>How I Learned to Stop Worrying and Love the “Mallpark”

>By The Common Man

Miller Park

This weekend, The Common Man was lucky enough to take in two ballgames in person, traveling down to Wrigley Field to catch a game with his blog-mate/heterosexual life-partner Bill on Friday and heading over to Milwaukee with The Boy to see the Brewers play with our good friend, and unofficial mayor of Milwaukee, Larry Granillo of Baseball Prospectus, who scored us some tickets.

To be honest, TCM has never really enjoyed the “Mallpark” experience provided by the newer stadiums, such as Miller Park. Too many bells, too many whistles. Fireworks, retractable roofs, sushi rolls, mascot slides, t-shirt cannons, random games and attractions. So much to distract you from the action on the field. It’s often more like a carnival than a baseball game. So while TCM appreciates the warmth and comfort available in most modern parks, he also has traditionally been a curmudgeon about them.

That awesome scoreboard

So, when he got to experience the exact opposite of that in Chicago again, TCM was excited. This was The Common Man’s third visit to Wrigley Field, and TCM loves the old place.  Wrigley, if you haven’t been, still does not have a video board for replays. The scoreboard is still hand-operated. And all the food is pretty much co-located in a central spot, rather than divvied up around the park. The food’s also not great and the beer is terrible (Old Style, really? Can’t some traditions just die with dignity?) In this steel and concrete palace, TCM sat with Bill through 45 degree, cloudy weather, with occasional rain and a lot of cold wind as the Cubs lost 12-2. It was a terrible baseball game, and by the end TCM and Bill were able to move down to the lower level, just barely under the overhang, and basically had a section to ourselves. It was fun. But, then, we’re 30-something super-baseball nuts who have been known to sit through the odd 16-1 game in a concrete bowl with a trash bag for a roof.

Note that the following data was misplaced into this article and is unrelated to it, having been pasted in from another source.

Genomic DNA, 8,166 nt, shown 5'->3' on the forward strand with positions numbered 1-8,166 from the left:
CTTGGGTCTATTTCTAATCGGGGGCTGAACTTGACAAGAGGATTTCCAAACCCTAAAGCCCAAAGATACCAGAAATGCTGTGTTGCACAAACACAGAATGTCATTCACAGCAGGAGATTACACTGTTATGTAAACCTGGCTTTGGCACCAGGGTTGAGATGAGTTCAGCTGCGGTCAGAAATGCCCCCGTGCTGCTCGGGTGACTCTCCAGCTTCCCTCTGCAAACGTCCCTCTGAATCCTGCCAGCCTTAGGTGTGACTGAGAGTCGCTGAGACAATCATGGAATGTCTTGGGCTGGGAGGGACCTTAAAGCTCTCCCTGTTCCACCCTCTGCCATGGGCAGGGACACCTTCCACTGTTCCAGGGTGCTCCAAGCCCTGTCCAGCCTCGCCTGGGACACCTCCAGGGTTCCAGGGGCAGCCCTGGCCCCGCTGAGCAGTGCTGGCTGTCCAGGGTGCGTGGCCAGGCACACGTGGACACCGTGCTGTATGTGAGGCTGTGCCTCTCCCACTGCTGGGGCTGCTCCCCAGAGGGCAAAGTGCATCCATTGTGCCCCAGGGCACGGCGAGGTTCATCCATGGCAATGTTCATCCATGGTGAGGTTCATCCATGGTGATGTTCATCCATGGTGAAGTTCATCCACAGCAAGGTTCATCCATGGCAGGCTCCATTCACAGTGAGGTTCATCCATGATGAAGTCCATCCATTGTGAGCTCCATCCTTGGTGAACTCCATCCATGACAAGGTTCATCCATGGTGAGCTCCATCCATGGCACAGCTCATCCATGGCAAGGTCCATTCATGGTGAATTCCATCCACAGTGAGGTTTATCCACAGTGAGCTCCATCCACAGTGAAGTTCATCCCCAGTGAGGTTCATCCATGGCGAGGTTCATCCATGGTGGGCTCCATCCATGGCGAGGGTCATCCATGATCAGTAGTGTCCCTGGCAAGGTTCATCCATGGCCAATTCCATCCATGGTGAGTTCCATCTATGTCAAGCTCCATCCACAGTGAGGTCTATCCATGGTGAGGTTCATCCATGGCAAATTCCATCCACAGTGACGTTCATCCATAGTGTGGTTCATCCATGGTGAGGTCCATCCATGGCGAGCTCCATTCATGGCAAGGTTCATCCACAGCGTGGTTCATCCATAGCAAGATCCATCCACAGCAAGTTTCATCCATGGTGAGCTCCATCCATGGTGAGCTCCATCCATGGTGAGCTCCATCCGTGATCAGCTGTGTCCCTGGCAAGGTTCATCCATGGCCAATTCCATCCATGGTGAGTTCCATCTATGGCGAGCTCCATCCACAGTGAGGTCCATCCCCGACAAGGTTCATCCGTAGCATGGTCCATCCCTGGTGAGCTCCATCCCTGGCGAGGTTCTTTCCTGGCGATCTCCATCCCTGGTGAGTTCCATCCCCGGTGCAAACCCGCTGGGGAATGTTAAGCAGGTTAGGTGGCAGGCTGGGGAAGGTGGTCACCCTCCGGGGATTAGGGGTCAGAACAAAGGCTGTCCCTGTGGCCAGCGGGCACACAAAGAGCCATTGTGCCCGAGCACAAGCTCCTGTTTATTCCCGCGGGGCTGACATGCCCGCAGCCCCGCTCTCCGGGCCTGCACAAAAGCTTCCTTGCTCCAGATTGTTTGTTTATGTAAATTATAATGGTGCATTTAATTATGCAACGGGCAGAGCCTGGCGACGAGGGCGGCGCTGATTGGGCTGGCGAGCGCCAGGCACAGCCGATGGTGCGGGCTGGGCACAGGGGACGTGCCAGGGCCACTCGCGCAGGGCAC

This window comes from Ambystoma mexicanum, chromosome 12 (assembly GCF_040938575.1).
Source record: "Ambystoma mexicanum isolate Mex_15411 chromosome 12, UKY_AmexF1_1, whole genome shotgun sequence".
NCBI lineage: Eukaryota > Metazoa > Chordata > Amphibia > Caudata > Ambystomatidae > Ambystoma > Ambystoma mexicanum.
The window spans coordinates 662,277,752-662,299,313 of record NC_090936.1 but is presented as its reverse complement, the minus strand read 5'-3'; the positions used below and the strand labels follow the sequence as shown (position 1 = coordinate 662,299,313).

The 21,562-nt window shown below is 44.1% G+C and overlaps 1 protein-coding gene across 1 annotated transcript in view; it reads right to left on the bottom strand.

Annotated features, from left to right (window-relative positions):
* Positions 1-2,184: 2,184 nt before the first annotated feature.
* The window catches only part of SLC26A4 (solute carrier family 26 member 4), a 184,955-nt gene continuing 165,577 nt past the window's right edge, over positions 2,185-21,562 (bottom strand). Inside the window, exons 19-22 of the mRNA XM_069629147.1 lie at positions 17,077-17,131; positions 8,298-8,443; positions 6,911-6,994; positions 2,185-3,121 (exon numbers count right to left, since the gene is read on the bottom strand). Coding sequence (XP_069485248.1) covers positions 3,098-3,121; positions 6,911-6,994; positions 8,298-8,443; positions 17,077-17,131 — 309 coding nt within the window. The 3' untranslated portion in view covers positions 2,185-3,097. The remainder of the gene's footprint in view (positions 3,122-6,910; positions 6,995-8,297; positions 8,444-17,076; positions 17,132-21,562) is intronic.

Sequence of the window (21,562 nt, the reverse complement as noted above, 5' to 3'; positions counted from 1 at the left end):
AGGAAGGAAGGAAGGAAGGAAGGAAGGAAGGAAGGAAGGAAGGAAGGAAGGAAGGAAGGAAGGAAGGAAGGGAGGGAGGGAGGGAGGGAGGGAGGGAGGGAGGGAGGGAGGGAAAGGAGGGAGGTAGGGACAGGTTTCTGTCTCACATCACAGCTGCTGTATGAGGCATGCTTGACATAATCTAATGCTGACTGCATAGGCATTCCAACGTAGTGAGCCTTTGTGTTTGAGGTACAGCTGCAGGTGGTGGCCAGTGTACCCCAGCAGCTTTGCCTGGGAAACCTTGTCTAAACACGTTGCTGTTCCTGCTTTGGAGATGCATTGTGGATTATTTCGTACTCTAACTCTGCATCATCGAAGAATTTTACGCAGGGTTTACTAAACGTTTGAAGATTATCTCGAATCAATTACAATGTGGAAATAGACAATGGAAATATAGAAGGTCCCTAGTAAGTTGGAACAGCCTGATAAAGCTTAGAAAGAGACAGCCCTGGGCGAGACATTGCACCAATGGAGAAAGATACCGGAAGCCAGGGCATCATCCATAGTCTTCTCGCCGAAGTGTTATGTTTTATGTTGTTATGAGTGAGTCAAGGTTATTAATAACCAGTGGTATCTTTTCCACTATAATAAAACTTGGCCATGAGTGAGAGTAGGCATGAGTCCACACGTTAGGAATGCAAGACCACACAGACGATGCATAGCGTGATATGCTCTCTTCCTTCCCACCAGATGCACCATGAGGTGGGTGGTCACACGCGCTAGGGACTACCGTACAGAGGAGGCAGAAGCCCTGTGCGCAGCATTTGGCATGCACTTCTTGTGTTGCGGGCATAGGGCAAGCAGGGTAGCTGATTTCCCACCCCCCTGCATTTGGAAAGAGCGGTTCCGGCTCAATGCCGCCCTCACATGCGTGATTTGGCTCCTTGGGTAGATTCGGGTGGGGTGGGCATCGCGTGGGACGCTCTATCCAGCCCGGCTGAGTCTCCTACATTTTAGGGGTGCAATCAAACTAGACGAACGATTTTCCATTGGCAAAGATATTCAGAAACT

But parenthood changes a lot about how you view the world, so on Sunday TCM was finally won over by the Mallpark. We had good seats in the terrace overlooking home plate, and The Boy enjoyed being right on top of the action (even threatening to jump on to the field a couple times). He also loved the fireworks when the Brewers hit a homer, and seeing Bernie Brewer slide down the slide. He was very impressed by the massive new HD video board in center field (frankly, so was TCM, who wanted to cart it home and put it in the living room) and how all the players were kind of gangly and goofy looking.

But there is only so much baseball a four-year old can handle, uninterrupted. So after watching a couple innings, and playing with his Avengers action figures for a while, we headed out to the commissary to grab some food. And not only did The Boy get a hot dog (which is like little kid crack), he got a kids meal combo that came with its own baseball card (1990 Upper Deck Chuck Crim).